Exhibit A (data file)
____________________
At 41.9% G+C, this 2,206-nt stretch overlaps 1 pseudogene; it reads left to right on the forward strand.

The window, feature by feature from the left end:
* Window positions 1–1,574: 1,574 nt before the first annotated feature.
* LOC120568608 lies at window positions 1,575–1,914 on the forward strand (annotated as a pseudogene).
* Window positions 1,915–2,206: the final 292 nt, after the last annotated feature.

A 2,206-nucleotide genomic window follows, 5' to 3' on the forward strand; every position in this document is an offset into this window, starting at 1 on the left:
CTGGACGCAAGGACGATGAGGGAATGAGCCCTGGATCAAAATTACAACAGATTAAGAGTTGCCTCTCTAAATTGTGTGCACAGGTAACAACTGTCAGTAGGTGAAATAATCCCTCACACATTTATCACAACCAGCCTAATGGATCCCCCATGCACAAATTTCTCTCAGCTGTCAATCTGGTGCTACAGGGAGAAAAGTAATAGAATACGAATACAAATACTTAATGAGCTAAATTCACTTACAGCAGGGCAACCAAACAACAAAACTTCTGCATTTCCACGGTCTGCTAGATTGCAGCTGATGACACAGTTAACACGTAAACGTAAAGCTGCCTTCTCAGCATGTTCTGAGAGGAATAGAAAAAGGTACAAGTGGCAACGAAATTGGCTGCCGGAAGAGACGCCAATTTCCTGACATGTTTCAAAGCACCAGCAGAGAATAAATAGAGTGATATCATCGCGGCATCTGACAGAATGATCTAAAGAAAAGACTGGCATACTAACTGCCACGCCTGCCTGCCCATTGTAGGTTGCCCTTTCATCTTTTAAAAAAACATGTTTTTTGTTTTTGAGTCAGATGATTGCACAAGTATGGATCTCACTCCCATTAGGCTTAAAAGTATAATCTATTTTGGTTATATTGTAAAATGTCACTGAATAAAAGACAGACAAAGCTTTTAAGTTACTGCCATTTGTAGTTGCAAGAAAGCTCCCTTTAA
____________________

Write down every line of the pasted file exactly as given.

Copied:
At 41.9% G+C, this 2,206-nt stretch overlaps 1 pseudogene; it reads left to right on the forward strand.

The window, feature by feature from the left end:
* Window positions 1–1,574: 1,574 nt before the first annotated feature.
* LOC120568608 lies at window positions 1,575–1,914 on the forward strand (annotated as a pseudogene).
* Window positions 1,915–2,206: the final 292 nt, after the last annotated feature.

A 2,206-nucleotide genomic window follows, 5' to 3' on the forward strand; every position in this document is an offset into this window, starting at 1 on the left:
CTGGACGCAAGGACGATGAGGGAATGAGCCCTGGATCAAAATTACAACAGATTAAGAGTTGCCTCTCTAAATTGTGTGCACAGGTAACAACTGTCAGTAGGTGAAATAATCCCTCACACATTTATCACAACCAGCCTAATGGATCCCCCATGCACAAATTTCTCTCAGCTGTCAATCTGGTGCTACAGGGAGAAAAGTAATAGAATACGAATACAAATACTTAATGAGCTAAATTCACTTACAGCAGGGCAACCAAACAACAAAACTTCTGCATTTCCACGGTCTGCTAGATTGCAGCTGATGACACAGTTAACACGTAAACGTAAAGCTGCCTTCTCAGCATGTTCTGAGAGGAATAGAAAAAGGTACAAGTGGCAACGAAATTGGCTGCCGGAAGAGACGCCAATTTCCTGACATGTTTCAAAGCACCAGCAGAGAATAAATAGAGTGATATCATCGCGGCATCTGACAGAATGATCTAAAGAAAAGACTGGCATACTAACTGCCACGCCTGCCTGCCCATTGTAGGTTGCCCTTTCATCTTTTAAAAAAACATGTTTTTTGTTTTTGAGTCAGATGATTGCACAAGTATGGATCTCACTCCCATTAGGCTTAAAAGTATAATCTATTTTGGTTATATTGTAAAATGTCACTGAATAAAAGACAGACAAAGCTTTTAAGTTACTGCCATTTGTAGTTGCAAGAAAGCTCCCTTTAA